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Characteristics of recessional moraines at a temperate glacier in SE Iceland: Insights into patterns, rates and drivers of glacier retreat

Chandler, B.M.P.; Evans, D.J.A.; Roberts, D.H.

Characteristics of recessional moraines at a temperate glacier in SE Iceland: Insights into patterns, rates and drivers of glacier retreat Thumbnail


Authors

B.M.P. Chandler



Abstract

Icelandic glaciers are sensitive to climate variability on short-term timescales owing to their North Atlantic maritime setting, and have been undergoing ice-marginal retreat since the mid-1990s. Recent patterns, rates and drivers of ice-frontal retreat at Skálafellsjökull, SE Iceland, are examined using small-scale recessional moraines as a geomorphological proxy. These small-scale recessional moraines exhibit distinctive sawtooth planform geometries, and are constructed by a range of genetic processes associated with minor ice-margin re-advance, including (i) combined push/squeeze mechanisms, (ii) bulldozing of pre-existing proglacial material, and (iii) submarginal freeze-on. Remote-sensing investigations and lichenometric dating highlight sequences of annually-formed recessional moraines on the northern and central parts of the foreland. Conversely, moraines are forming on a sub-annual timescale at the southeastern Skálafellsjökull margin. Using annual moraine spacing as a proxy for annual ice-margin retreat rates (IMRRs), we demonstrate that prominent periods of glacier retreat at Skálafellsjökull are coincident with those at other Icelandic outlet glaciers, as well as those identified at Greenlandic outlet glaciers. Analysis of IMRRs and climate data suggests summer air temperature, sea surface temperature and the North Atlantic Oscillation have an influence on IMRRs at Skálafellsjökull, with the glacier appearing to be most sensitive to summer air temperature. On the basis of further climate data analyses, we hypothesise that sea surface temperature may drive air temperature changes in the North Atlantic region, which in turn forces IMRRs. The increase in sea surface temperature over recent decades may link to atmospheric-driven variations in North Atlantic subpolar gyre dynamics.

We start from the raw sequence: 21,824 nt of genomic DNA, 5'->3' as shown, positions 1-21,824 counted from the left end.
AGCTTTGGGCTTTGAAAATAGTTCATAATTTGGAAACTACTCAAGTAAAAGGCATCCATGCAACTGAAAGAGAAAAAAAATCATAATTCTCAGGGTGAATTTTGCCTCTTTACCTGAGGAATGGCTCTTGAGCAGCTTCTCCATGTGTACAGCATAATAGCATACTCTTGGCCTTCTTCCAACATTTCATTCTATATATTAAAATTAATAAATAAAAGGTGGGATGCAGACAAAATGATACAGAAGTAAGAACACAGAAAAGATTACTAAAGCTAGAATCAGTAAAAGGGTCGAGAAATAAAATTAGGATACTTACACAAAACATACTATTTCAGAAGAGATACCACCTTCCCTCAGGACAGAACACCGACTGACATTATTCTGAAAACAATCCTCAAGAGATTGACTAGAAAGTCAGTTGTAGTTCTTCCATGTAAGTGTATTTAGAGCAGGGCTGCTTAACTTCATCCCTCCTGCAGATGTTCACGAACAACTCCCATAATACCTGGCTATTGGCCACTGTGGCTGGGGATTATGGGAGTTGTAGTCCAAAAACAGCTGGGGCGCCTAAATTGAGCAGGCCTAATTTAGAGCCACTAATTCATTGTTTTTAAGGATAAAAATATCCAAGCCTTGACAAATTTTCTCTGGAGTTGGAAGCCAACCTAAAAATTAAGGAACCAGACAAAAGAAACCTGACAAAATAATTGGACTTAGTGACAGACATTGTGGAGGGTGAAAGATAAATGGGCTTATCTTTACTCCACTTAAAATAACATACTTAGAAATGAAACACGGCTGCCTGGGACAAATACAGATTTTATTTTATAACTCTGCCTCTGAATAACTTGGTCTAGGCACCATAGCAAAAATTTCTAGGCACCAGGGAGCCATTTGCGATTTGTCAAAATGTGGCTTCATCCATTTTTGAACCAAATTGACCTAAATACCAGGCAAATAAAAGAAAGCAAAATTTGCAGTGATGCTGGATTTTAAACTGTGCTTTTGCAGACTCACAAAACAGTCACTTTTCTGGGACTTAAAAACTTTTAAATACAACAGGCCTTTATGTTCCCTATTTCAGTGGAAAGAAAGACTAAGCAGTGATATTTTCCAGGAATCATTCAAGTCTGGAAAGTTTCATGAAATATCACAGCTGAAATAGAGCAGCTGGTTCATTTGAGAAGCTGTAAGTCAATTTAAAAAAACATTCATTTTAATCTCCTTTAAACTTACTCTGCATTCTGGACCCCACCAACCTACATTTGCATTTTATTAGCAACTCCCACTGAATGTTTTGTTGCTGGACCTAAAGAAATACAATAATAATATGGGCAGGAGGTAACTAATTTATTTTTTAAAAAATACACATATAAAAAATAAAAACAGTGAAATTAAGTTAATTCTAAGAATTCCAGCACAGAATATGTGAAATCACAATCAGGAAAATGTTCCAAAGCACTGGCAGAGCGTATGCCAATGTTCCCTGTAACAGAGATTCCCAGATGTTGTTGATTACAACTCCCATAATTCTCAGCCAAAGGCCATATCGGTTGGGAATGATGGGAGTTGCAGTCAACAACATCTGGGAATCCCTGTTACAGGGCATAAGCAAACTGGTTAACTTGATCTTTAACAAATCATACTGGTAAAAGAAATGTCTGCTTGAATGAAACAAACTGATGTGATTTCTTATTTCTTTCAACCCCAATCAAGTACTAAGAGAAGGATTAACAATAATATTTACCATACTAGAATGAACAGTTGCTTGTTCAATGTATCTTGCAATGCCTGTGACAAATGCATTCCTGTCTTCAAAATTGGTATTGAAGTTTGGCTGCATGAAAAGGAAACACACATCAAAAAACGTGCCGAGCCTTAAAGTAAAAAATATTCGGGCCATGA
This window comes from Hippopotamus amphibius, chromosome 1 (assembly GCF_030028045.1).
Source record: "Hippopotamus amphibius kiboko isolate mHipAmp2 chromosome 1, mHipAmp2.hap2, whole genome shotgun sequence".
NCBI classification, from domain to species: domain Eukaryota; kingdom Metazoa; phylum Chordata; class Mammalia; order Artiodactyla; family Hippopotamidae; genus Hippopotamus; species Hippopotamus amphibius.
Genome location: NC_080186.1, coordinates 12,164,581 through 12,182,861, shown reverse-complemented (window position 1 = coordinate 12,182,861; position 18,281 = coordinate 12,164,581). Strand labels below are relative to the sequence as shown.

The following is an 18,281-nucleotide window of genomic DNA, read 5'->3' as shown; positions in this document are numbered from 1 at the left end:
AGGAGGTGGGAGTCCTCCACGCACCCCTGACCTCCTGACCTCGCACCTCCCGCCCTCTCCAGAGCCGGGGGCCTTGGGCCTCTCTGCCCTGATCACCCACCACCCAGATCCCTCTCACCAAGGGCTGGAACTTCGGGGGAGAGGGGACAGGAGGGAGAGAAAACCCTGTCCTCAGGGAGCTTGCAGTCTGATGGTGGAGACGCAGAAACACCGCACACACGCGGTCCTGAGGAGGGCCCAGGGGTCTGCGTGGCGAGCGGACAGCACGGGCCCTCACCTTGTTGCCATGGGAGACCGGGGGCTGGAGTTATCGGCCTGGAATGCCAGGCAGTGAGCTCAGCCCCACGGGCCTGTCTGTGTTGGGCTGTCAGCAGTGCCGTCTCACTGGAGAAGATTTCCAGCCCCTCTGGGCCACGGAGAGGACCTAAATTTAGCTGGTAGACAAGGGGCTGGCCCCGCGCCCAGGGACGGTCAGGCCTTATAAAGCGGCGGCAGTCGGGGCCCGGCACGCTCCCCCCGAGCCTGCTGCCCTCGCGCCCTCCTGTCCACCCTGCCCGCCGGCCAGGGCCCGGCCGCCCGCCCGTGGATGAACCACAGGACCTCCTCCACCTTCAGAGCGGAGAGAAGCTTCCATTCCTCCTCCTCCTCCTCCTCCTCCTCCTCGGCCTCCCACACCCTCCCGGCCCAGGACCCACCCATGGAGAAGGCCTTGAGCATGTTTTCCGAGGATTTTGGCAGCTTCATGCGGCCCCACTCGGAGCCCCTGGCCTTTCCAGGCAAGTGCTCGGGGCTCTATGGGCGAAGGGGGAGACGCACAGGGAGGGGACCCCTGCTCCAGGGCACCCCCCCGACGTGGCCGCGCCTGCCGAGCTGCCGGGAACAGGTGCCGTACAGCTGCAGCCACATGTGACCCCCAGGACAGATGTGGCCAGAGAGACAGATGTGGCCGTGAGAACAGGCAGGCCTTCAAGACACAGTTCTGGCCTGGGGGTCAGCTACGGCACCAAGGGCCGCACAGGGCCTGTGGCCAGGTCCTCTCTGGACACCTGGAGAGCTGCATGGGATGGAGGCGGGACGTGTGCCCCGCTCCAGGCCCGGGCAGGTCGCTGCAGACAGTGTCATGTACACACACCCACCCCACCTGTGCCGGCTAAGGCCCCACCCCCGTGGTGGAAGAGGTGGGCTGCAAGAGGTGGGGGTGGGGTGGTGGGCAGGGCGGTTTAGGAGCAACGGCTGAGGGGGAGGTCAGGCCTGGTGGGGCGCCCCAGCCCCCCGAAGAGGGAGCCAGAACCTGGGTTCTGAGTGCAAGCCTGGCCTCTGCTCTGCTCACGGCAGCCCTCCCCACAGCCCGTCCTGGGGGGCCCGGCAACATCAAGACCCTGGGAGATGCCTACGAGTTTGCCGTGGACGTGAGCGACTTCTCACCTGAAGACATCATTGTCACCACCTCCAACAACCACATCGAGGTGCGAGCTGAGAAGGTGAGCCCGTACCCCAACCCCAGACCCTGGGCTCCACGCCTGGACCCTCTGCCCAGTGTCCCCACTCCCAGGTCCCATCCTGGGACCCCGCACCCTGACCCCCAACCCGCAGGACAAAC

Journal Article Type Article
Acceptance Date Jan 25, 2016
Online Publication Date Feb 10, 2016
Publication Date Mar 1, 2016
Deposit Date Mar 1, 2016
Publicly Available Date Feb 10, 2017
Journal Quaternary Science Reviews
Print ISSN 0277-3791
Publisher Elsevier
Peer Reviewed Peer Reviewed
Volume 135
Pages 171-205
DOI https://doi.org/10.1016/j.quascirev.2016.01.025
Public URL https://durham-repository.worktribe.com/output/1387493

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